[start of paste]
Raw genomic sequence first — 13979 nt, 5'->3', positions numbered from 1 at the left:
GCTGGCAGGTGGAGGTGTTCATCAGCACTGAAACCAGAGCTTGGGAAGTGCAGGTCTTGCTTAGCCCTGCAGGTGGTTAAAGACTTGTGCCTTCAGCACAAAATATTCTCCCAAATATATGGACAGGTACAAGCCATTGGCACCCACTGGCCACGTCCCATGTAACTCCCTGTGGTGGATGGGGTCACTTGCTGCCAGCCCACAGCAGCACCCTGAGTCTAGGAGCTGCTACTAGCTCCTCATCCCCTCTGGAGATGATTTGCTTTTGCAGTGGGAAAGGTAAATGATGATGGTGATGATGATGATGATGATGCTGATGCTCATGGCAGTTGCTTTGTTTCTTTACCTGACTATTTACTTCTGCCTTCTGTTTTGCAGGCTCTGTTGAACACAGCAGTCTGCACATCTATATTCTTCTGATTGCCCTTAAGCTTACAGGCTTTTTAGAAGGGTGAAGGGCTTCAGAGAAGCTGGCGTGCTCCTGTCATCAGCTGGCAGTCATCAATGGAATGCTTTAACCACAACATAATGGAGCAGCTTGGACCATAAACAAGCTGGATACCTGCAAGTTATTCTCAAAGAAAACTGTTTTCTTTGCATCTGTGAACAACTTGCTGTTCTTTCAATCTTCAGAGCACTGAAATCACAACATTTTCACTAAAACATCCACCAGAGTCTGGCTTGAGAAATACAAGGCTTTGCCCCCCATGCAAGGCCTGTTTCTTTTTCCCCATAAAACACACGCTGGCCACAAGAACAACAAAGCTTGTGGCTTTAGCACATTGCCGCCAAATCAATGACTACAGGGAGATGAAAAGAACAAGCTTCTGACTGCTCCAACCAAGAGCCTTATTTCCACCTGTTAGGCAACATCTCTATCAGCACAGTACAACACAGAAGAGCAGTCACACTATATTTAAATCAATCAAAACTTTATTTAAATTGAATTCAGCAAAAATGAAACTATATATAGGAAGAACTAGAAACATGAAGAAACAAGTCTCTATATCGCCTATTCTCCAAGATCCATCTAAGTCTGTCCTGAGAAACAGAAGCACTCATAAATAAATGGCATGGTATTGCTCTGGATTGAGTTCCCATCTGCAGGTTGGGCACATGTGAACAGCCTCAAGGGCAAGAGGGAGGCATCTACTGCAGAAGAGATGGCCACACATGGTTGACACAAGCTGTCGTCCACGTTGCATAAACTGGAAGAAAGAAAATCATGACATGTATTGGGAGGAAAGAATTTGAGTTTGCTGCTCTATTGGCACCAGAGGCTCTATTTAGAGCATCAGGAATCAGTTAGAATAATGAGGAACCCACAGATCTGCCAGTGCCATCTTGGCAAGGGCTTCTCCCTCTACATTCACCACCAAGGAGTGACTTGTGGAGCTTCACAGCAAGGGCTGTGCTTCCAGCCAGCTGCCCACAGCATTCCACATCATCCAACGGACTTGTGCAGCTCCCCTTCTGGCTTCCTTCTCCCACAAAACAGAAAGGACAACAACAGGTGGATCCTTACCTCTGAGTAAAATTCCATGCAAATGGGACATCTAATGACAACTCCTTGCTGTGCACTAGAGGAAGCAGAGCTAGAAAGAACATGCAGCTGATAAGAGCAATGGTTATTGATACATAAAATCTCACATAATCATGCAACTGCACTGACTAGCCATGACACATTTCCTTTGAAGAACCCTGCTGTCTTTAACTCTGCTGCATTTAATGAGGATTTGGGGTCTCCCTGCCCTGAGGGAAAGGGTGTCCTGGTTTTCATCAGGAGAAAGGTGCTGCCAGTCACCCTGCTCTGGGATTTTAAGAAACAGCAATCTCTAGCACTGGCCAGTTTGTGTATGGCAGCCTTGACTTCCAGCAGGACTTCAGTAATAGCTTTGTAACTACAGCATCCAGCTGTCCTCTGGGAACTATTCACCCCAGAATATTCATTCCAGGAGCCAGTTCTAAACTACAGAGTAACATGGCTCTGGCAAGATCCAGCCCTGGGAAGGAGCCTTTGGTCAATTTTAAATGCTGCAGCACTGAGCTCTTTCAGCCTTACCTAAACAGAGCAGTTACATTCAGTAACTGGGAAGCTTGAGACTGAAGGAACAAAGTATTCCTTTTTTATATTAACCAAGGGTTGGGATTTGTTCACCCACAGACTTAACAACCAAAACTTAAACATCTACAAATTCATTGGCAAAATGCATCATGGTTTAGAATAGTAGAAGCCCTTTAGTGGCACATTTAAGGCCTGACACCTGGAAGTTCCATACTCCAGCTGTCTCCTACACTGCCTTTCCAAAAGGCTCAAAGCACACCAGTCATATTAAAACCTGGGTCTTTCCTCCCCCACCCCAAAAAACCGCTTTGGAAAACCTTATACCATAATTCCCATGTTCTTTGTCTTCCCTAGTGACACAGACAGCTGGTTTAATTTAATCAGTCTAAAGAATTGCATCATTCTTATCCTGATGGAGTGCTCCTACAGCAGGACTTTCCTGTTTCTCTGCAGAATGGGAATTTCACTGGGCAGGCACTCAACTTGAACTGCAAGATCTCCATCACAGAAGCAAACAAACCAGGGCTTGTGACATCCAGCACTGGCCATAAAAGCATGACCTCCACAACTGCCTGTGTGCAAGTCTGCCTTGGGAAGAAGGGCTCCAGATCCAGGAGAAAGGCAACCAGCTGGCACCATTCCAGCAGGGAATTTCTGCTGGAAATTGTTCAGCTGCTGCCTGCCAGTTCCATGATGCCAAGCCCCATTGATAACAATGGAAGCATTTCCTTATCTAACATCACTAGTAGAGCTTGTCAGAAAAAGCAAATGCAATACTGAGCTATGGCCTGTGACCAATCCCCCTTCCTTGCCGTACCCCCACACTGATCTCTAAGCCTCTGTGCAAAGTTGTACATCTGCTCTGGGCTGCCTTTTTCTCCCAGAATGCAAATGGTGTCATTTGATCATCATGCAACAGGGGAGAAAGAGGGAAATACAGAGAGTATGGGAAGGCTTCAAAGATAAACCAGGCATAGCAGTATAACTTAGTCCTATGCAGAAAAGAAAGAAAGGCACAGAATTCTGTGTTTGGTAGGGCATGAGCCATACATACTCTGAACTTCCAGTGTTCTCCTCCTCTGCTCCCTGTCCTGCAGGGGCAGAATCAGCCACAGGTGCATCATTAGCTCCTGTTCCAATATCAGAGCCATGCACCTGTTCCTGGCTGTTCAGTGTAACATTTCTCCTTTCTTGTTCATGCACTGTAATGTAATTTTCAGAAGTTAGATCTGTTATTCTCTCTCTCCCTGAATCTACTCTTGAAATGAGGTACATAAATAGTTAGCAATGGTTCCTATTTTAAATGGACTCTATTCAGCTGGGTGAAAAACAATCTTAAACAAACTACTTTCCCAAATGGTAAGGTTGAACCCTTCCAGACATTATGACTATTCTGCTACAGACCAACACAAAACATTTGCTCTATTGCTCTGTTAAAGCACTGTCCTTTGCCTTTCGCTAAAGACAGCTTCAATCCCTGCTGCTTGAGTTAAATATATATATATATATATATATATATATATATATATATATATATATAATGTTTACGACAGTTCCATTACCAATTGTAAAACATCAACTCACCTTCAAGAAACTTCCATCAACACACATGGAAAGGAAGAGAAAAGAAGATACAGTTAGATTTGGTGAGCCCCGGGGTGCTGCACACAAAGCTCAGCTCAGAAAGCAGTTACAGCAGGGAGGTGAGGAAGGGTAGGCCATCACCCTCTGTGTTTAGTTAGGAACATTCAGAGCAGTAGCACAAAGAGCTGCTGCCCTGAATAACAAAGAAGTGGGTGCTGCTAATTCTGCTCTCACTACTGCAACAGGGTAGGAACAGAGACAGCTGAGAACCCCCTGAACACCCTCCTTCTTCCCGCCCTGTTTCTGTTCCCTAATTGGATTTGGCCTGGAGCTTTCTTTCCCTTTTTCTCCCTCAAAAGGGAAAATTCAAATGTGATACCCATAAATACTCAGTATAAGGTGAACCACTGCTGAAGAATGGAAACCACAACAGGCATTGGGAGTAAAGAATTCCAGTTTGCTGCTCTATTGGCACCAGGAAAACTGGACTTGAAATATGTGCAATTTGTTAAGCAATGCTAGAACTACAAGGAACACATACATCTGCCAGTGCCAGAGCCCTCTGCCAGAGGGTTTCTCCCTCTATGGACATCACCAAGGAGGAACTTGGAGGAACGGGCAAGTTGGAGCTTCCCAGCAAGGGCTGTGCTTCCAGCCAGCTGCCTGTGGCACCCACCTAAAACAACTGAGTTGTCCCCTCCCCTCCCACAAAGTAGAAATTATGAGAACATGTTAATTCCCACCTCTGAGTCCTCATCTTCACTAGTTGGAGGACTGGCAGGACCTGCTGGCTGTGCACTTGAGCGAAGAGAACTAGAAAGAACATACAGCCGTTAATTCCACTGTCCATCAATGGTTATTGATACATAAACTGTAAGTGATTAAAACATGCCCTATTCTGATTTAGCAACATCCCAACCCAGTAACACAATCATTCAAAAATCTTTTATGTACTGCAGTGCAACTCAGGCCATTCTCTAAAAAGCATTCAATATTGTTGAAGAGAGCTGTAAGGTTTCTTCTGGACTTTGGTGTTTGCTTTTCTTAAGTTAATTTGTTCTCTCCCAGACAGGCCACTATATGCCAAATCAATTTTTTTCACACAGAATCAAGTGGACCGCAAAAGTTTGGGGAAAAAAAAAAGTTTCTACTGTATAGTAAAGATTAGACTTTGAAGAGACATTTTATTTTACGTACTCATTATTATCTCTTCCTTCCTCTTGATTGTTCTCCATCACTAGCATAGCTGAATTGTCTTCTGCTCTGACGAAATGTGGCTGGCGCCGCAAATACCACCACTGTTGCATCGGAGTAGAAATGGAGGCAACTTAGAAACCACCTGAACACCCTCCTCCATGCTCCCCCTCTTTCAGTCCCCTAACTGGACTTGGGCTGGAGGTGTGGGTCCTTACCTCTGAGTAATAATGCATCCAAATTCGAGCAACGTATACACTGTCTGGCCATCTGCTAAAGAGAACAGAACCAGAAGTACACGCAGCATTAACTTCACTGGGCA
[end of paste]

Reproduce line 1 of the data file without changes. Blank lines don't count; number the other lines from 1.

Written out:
Raw genomic sequence first — 13979 nt, 5'->3', positions numbered from 1 at the left: